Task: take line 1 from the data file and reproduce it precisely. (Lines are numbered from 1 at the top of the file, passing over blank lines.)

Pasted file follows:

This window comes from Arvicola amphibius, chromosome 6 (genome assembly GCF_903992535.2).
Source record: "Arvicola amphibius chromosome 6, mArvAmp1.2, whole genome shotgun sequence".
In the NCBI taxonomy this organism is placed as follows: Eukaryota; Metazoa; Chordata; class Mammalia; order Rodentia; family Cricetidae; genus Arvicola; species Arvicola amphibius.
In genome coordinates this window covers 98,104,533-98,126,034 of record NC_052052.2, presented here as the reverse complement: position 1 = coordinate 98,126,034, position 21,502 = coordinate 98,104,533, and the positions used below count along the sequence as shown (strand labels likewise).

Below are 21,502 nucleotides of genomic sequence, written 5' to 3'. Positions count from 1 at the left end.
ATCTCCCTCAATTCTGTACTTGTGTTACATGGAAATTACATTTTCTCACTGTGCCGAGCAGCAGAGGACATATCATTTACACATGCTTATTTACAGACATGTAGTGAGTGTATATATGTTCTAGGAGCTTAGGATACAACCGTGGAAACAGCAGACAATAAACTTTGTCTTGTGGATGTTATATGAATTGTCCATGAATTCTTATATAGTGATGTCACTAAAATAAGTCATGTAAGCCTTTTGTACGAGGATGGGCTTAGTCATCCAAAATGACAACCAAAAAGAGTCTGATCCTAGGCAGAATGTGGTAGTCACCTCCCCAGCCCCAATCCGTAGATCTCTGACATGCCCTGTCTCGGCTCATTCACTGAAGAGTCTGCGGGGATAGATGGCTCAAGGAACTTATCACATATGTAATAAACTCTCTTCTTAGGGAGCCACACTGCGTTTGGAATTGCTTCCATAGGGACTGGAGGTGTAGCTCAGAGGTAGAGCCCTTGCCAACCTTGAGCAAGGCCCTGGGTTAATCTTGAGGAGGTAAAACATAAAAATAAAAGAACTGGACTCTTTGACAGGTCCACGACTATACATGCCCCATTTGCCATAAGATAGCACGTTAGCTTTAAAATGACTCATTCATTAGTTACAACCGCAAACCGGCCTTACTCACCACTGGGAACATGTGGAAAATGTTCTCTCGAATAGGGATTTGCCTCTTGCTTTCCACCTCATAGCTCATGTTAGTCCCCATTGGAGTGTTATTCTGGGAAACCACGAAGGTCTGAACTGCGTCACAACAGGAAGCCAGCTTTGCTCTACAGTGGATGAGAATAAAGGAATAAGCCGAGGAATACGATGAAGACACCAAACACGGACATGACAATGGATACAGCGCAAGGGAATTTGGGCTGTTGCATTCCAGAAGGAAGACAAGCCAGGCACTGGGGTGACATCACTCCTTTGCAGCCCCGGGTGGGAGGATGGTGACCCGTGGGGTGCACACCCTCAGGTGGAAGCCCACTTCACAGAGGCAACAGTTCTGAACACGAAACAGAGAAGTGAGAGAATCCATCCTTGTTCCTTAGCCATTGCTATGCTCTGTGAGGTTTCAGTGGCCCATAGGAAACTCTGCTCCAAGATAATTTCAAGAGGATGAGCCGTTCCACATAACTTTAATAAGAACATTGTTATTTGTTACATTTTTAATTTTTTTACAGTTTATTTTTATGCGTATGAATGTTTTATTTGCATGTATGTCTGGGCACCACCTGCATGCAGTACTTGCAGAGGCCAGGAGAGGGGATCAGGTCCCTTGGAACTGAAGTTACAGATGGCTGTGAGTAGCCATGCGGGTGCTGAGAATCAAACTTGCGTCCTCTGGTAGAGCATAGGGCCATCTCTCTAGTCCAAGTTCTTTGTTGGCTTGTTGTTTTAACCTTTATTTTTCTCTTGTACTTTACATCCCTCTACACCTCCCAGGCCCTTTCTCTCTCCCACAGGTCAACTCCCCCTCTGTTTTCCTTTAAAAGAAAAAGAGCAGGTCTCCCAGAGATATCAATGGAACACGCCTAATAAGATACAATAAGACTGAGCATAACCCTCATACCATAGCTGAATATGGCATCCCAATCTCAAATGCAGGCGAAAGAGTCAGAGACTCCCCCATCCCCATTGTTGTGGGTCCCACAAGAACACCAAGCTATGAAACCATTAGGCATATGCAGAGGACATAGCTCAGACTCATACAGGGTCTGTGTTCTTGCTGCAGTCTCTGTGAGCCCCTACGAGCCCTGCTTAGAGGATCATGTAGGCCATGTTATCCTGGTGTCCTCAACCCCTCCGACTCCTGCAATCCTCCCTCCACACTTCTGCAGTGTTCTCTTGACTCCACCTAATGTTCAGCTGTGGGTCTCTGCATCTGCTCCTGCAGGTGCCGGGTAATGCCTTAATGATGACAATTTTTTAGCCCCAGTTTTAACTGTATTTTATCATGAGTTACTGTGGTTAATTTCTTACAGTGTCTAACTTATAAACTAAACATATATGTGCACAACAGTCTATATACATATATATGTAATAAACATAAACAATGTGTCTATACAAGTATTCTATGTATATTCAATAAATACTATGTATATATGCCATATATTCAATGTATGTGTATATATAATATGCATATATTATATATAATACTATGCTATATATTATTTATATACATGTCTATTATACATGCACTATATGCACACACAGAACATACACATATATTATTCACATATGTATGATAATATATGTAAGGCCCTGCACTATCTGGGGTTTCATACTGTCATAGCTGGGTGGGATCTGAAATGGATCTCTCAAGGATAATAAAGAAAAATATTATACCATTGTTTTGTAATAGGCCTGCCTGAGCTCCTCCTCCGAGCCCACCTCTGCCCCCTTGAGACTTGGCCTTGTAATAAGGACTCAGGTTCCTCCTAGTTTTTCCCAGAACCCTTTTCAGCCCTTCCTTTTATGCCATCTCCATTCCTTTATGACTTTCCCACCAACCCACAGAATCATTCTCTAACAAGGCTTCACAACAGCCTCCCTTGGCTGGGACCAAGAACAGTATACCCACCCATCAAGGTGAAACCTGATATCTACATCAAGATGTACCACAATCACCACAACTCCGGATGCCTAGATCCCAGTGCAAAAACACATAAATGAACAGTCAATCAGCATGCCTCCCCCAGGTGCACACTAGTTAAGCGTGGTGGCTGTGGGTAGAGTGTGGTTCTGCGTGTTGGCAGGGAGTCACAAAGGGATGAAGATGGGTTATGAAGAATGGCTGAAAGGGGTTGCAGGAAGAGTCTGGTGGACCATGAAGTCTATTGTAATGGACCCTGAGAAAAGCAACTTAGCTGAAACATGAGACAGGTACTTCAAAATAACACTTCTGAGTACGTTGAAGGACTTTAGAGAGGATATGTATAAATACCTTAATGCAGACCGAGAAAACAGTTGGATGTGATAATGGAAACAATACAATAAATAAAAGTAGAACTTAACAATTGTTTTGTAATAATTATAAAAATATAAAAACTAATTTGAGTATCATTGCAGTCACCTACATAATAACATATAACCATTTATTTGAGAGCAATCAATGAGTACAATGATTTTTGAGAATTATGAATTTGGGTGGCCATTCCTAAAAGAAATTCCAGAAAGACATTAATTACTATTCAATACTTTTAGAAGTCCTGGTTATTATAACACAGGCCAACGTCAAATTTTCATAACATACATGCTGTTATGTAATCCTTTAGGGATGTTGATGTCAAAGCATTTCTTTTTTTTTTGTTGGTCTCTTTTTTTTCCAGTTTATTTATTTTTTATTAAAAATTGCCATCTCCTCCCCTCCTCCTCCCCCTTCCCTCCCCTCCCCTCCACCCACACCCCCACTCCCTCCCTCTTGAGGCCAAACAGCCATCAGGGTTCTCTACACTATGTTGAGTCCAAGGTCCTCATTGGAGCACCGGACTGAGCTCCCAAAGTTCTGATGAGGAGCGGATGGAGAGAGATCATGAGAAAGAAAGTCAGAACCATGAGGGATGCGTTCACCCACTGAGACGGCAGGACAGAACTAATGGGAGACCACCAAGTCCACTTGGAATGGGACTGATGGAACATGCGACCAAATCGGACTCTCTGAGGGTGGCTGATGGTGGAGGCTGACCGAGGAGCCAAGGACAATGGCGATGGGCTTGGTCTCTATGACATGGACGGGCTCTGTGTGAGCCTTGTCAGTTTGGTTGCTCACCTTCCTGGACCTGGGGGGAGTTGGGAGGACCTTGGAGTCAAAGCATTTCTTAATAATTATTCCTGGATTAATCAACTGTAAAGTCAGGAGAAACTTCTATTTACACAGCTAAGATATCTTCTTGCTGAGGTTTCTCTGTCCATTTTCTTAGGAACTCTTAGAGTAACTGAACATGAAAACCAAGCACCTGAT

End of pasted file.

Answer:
This window comes from Arvicola amphibius, chromosome 6 (genome assembly GCF_903992535.2).